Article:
While McDonalds is vilified by the $15 minimum wage movement as the poster child for corporate greed and worker exploitation, one famous actor has a different perspective.
Last week actor, director, writer and college teacher James Franco authored an editorial in The Washington Post praising fast-food giant McDonalds for giving him a job when no one else would.
The Spider-Man and Planet of the Apes star said that in 1996 he was an 18 year old with little skills and a dream of becoming an actor. He had just graduated high school and was attending a “hole-in-the-wall” acting school. His parents cut off his financial support since he wasn’t enrolled in college. Franco was a struggling student and wannabe actor in desperate need of a way to earn money.
Franco unsuccessfully searched for a job as a waiter (he said those coveted jobs were taken by would-be actors with more experience). Franco admits that while he worked during high school, he was hardly the employee of the month—he was fired from his two jobs for spending his time reading instead of working.
He needed a job, and he needed one fast: “I went to the nearest Mickey D’s and was hired the same day.”
As Franco put it,”McDonalds was there for me when no one else was.”
Franco says that not only did he earn a paycheck and job experience at McDonalds, he got free cheeseburgers that were headed for the garbage bin.
CNNMoney notes that the minimum wage in 1996 was $4.75, which is the inflation-adjusted equivalent of $7.11 today. That’s pretty close to the current federal minimum wage of $7.25. Franco doesn’t say how much he was paid while employed at McDonalds, but chances are it wasn’t much more than minimum wage.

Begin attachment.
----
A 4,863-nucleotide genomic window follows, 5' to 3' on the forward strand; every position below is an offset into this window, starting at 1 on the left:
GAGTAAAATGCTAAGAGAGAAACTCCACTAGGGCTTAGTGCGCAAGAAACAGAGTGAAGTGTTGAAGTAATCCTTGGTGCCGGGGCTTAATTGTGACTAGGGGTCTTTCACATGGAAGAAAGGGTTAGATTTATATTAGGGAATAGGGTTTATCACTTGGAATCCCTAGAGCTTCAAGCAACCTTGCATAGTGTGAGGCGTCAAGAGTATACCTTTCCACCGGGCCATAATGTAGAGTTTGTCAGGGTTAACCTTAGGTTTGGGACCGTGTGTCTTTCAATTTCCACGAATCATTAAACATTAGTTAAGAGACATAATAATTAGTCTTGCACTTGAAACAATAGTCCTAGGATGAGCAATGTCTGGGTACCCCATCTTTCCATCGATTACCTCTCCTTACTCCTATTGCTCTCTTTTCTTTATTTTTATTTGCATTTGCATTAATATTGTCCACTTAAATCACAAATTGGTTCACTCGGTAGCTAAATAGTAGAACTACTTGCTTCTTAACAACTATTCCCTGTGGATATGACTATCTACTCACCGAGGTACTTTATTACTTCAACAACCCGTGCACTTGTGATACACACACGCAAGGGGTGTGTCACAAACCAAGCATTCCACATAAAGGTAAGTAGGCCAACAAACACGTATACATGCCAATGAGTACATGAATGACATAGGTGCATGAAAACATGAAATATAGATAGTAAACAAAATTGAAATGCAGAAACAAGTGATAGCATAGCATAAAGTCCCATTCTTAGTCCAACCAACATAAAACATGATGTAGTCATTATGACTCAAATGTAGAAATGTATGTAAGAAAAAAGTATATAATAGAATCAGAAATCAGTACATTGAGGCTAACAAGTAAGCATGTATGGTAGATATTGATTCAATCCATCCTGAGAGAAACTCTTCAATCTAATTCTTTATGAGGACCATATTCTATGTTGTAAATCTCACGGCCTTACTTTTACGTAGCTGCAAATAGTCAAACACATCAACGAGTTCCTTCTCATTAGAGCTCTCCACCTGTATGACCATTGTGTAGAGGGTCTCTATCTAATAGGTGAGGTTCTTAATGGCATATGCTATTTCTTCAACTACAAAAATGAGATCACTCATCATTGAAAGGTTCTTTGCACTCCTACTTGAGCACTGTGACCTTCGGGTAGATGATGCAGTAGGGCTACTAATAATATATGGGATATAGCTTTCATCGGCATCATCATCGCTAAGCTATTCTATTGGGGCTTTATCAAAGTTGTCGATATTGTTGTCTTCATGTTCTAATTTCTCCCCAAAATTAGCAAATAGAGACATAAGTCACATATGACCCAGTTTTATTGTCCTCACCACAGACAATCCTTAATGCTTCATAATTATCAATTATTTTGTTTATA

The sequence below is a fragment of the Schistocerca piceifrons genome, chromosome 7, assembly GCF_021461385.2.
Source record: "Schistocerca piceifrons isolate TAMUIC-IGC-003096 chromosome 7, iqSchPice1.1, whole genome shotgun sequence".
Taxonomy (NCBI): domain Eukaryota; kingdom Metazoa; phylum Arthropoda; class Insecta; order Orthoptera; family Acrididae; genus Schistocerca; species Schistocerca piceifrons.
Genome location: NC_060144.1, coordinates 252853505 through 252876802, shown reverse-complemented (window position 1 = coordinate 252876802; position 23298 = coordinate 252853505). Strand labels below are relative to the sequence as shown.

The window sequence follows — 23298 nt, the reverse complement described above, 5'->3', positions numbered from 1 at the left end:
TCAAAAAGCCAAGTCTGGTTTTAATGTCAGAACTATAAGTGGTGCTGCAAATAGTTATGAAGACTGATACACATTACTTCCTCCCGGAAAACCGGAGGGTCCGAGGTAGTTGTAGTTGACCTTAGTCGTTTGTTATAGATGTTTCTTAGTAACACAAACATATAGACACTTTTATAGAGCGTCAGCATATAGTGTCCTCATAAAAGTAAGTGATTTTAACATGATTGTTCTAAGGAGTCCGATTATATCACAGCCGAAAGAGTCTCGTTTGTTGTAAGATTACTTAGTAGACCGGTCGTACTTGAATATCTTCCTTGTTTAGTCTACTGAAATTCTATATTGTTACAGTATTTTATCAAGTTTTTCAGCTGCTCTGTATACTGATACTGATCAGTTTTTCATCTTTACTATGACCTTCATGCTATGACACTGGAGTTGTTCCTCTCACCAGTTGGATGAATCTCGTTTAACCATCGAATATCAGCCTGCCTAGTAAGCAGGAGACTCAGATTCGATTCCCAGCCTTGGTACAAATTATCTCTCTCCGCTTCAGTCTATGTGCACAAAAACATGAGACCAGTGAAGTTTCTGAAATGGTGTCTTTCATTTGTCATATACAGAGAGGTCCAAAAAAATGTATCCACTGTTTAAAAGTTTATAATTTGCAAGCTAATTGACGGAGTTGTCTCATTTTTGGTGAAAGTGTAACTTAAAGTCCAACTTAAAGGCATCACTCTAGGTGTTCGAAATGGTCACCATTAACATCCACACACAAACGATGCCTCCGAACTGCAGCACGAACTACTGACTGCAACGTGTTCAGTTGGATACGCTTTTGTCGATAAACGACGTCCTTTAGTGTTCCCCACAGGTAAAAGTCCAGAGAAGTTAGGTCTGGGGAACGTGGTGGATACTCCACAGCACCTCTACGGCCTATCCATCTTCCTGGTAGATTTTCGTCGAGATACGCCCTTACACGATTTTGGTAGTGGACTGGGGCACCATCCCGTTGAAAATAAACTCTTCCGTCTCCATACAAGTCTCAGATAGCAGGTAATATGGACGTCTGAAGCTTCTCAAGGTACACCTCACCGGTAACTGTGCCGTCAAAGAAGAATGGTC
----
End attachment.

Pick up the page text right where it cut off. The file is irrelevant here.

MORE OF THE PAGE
But based on Franco’s own words, his labor wasn’t worth more than that at that point in his life. He was young, he had no skills or experience and he had previously demonstrated a less-than-committed work ethic. He was using his time in the drive-through to practice fake accents for acting class. And he confesses to hiding in the freezer to sneak free apple pies and snatching fries right out of the fryer as he walked by. Does this sound like someone who should earn a premium wage of $15 per hour?
Despite his occupational shortcomings, Franco says, “I was treated fairly well at McDonald’s. If anything, they cut me slack. And, just like their food, the job was more available there than anywhere else. When I was hungry for work, they fed the need.”
Franco’s experience is exactly what minimum wage jobs were designed for, and what they still are for most workers—readily-available, entry-level jobs for those with few skills and experience. And just like most minimum wage earners, Franco didn’t stay there long before moving on to more challenging, and better paying, jobs.
Erin Shannon ([email protected]) is director of the Washington Policy Center’s Center for Small Business. An earlier version of this article was published at http://www.washingtonpolicy.org/blog. Reprinted with permission.